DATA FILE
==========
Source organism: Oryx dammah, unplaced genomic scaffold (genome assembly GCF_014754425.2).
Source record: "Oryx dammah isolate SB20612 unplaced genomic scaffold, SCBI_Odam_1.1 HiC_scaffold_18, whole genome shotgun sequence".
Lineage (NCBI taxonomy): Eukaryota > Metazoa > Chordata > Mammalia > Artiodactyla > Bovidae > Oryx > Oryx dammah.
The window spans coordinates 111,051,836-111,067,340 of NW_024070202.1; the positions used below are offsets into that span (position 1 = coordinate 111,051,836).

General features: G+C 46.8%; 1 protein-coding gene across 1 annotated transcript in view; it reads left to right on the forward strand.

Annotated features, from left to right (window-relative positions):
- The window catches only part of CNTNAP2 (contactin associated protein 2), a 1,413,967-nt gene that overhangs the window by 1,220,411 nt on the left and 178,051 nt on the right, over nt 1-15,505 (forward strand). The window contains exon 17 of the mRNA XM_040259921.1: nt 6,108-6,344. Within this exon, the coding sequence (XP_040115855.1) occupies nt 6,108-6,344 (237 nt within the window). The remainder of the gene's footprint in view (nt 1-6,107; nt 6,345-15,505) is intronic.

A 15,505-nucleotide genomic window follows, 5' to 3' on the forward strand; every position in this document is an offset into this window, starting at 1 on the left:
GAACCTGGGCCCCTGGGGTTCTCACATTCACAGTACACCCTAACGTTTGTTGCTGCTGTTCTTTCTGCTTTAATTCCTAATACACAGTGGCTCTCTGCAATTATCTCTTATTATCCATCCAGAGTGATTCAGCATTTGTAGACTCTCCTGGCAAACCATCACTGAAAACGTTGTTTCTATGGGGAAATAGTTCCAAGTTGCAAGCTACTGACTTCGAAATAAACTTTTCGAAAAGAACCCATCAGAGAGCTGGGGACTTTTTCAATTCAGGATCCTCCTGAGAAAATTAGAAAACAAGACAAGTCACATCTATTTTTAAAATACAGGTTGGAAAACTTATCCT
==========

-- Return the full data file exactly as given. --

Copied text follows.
Source organism: Oryx dammah, unplaced genomic scaffold (genome assembly GCF_014754425.2).
Source record: "Oryx dammah isolate SB20612 unplaced genomic scaffold, SCBI_Odam_1.1 HiC_scaffold_18, whole genome shotgun sequence".
Lineage (NCBI taxonomy): Eukaryota > Metazoa > Chordata > Mammalia > Artiodactyla > Bovidae > Oryx > Oryx dammah.
The window spans coordinates 111,051,836-111,067,340 of NW_024070202.1; the positions used below are offsets into that span (position 1 = coordinate 111,051,836).

General features: G+C 46.8%; 1 protein-coding gene across 1 annotated transcript in view; it reads left to right on the forward strand.

Annotated features, from left to right (window-relative positions):
- The window catches only part of CNTNAP2 (contactin associated protein 2), a 1,413,967-nt gene that overhangs the window by 1,220,411 nt on the left and 178,051 nt on the right, over nt 1-15,505 (forward strand). The window contains exon 17 of the mRNA XM_040259921.1: nt 6,108-6,344. Within this exon, the coding sequence (XP_040115855.1) occupies nt 6,108-6,344 (237 nt within the window). The remainder of the gene's footprint in view (nt 1-6,107; nt 6,345-15,505) is intronic.

A 15,505-nucleotide genomic window follows, 5' to 3' on the forward strand; every position in this document is an offset into this window, starting at 1 on the left:
GAACCTGGGCCCCTGGGGTTCTCACATTCACAGTACACCCTAACGTTTGTTGCTGCTGTTCTTTCTGCTTTAATTCCTAATACACAGTGGCTCTCTGCAATTATCTCTTATTATCCATCCAGAGTGATTCAGCATTTGTAGACTCTCCTGGCAAACCATCACTGAAAACGTTGTTTCTATGGGGAAATAGTTCCAAGTTGCAAGCTACTGACTTCGAAATAAACTTTTCGAAAAGAACCCATCAGAGAGCTGGGGACTTTTTCAATTCAGGATCCTCCTGAGAAAATTAGAAAACAAGACAAGTCACATCTATTTTTAAAATACAGGTTGGAAAACTTATCCT